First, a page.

Back in CPSC 101, we did a lot of image editing. We only used PPM images in class and I was thinking the other day about how even though I hated the project at the time, it was pretty interesting. So, I decided to re-code some of it in Python. Basically, all I’ve done is written a script that will allow the conversion of any color PPM image into greyscale. I feel like this can be pretty handy, as it’s fast and seems to do a pretty good job.
Here’s the before image (Ironically, I had to convert to another image format before posting):
And here’s the output:
A few particulars about the files and scripts:
I used the P3 header, which is easier because it allows you just to write ASCII into the file.
Also, you must ensure that the header of the input photo must only have 3 lines. I’ve found that if you convert a JPEG from Gimp, it adds its on line in the header. It was easy to just do ‘nano in.ppm’ in terminal and remove the line they put in.
The script can be run using ‘python grey.py <input filename>’
This ONLY works on PPM images. Maybe someday I’ll look into another image format.
So this week, I’ve been in a crunch to get some last minute cash for spring break. My Dad had a little opportunity for me to write a Python script for him to use at the office. The back story is basically that the warehouse where he works has to take inventory using some sort of hand-held scanning devices.
He wanted me to write a script that, when placed in a directory with any given number of output files from the devices, generates a document stating each file and how many cartons are in each pallet. Sounds like a perfect job for Python, right? Exactly right. It literally took me about 45 minutes to 1 hour and I had the thing completely off the ground running. I’ve decided to post it not so much because this exact program is really useful to anyone else, but because I definitely learned some cool I/O stuff while doing it.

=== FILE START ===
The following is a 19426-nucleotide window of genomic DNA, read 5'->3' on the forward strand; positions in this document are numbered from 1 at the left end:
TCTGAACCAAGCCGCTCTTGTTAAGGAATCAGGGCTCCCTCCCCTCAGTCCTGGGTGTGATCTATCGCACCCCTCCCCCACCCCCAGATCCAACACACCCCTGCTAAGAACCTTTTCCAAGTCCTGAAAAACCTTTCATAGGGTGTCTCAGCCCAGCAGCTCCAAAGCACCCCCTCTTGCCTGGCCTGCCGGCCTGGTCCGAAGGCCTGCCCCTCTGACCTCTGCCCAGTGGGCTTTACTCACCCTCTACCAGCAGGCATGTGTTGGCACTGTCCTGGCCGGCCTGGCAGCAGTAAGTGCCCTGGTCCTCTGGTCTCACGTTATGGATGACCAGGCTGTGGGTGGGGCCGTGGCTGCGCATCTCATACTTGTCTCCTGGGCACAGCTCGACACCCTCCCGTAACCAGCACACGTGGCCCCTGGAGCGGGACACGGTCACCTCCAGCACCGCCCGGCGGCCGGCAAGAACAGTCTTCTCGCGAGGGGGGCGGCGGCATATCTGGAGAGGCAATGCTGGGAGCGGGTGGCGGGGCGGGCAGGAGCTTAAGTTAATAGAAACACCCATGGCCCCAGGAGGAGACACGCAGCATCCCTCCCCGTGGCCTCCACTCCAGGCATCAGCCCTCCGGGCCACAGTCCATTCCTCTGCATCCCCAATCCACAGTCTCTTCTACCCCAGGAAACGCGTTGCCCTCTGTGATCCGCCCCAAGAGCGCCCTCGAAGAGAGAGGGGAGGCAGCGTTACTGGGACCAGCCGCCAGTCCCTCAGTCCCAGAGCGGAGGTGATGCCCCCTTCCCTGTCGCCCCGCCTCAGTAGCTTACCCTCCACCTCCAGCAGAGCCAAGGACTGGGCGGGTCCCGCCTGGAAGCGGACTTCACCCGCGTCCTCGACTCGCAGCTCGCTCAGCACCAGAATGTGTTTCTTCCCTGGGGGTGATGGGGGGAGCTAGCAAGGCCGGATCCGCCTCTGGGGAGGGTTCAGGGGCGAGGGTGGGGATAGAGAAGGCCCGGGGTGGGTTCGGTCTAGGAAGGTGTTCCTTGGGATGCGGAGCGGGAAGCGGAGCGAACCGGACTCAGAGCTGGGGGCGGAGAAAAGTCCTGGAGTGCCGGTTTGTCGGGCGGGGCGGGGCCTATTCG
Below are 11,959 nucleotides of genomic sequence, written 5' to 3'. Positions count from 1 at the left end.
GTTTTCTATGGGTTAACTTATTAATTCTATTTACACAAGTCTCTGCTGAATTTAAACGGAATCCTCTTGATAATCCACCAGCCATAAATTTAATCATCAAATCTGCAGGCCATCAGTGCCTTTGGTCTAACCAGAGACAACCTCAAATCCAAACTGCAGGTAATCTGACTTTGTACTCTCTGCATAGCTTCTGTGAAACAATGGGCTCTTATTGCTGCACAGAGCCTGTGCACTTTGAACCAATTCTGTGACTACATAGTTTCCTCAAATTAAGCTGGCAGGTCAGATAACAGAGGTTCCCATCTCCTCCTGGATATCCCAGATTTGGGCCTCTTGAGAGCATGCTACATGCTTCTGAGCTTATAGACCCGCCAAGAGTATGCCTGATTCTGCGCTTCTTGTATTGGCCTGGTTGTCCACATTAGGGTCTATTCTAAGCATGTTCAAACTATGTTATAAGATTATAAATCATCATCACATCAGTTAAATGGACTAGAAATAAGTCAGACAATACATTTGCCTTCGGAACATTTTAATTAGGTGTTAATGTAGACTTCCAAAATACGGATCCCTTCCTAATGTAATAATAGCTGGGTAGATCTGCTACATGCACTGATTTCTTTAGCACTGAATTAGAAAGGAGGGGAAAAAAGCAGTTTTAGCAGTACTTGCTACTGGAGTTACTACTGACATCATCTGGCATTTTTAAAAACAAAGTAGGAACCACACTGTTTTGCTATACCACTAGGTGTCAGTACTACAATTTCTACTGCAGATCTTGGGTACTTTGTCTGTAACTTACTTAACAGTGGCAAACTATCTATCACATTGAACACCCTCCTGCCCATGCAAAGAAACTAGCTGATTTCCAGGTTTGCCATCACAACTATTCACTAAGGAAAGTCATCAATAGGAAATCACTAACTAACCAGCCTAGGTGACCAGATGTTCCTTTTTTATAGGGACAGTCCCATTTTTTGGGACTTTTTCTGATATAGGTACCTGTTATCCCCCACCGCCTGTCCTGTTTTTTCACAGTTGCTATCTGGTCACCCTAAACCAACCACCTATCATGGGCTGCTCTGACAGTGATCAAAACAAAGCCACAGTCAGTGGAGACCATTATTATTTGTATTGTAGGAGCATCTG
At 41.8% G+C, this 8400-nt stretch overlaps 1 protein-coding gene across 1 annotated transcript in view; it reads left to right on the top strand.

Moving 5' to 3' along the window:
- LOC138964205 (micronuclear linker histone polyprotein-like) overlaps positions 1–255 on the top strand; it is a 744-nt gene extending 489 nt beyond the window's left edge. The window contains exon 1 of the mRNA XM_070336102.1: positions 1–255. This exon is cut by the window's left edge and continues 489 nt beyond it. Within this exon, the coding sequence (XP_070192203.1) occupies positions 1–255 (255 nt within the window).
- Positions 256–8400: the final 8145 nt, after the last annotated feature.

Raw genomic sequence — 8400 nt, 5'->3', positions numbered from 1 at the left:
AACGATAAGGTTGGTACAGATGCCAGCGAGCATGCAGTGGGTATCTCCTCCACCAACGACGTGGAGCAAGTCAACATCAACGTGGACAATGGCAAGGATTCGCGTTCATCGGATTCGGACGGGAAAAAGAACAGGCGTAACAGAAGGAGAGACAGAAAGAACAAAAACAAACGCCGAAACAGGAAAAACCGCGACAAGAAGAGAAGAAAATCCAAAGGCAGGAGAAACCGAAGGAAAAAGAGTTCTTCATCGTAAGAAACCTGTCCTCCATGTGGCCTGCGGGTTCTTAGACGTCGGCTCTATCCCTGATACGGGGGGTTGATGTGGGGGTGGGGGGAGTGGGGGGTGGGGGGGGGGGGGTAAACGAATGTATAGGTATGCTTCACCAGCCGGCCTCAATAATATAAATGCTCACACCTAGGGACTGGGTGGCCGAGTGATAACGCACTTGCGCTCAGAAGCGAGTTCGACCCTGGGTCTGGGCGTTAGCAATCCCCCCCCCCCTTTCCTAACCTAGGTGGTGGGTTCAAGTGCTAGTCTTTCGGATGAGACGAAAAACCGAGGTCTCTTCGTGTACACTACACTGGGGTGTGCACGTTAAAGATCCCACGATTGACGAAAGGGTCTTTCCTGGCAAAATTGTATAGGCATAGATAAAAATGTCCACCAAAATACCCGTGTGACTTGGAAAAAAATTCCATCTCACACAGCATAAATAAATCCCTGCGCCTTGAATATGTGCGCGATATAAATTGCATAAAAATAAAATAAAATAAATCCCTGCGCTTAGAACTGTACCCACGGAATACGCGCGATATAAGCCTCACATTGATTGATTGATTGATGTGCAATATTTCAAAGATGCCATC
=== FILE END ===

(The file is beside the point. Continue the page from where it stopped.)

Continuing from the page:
First, I think it’s useful to get an idea of how the files looked coming in. They were basically Wordpad documents generated by Windows CE and didn’t have much format to them. Here’s a little example:
As you can see, It’s a little hard to decipher. Also, keep in mind that this is not a full file as I didn’t want to post 600 lines in there. Anywhere there is a ‘\par’, except for the lone one at the end, there is a carton in the warehouse. All I had to do was figure out a way to add.
My program gave the following output:
So, as you can see, it seems to work pretty well. I can also imagine this is WAY easier than counting by hand. So, here is the code that converts one to the other. Be sure to notice the usefulness of the calls like getcwd(), which proved to be awesome for finding all the files in the directory.
I am in a Distributed Computing class this semester. We just had to write a brute-force password cracker using the Condor grid we have on-campus. It really took forever to generate an 8 character (a-z) code even though I ran it 676 different times. Total run-time was about 25 minutes. Anyways, we also had to create a password cracker using a dictionary file. I thought this was an awesome project and it was so much faster! I’ve decided to post the dictionary Python script. It should crack any word, given that it is in whatever dictionary you choose to use it against. My word for the project was “schnecke”, which is German for “snail”. Knowing that, I checked it against the Ubuntu New German dictionary. The run-time was ~.3 secs.
Check it out!
P.S. In order to get language dictionaries to check against in Ubuntu, it is as easy as “apt-get install ngerman” or whatever language package you need. I found a list of these packages with a quick Google search. If you’re doing more evil than good, you can also easily find a list of “common passwords” in text form.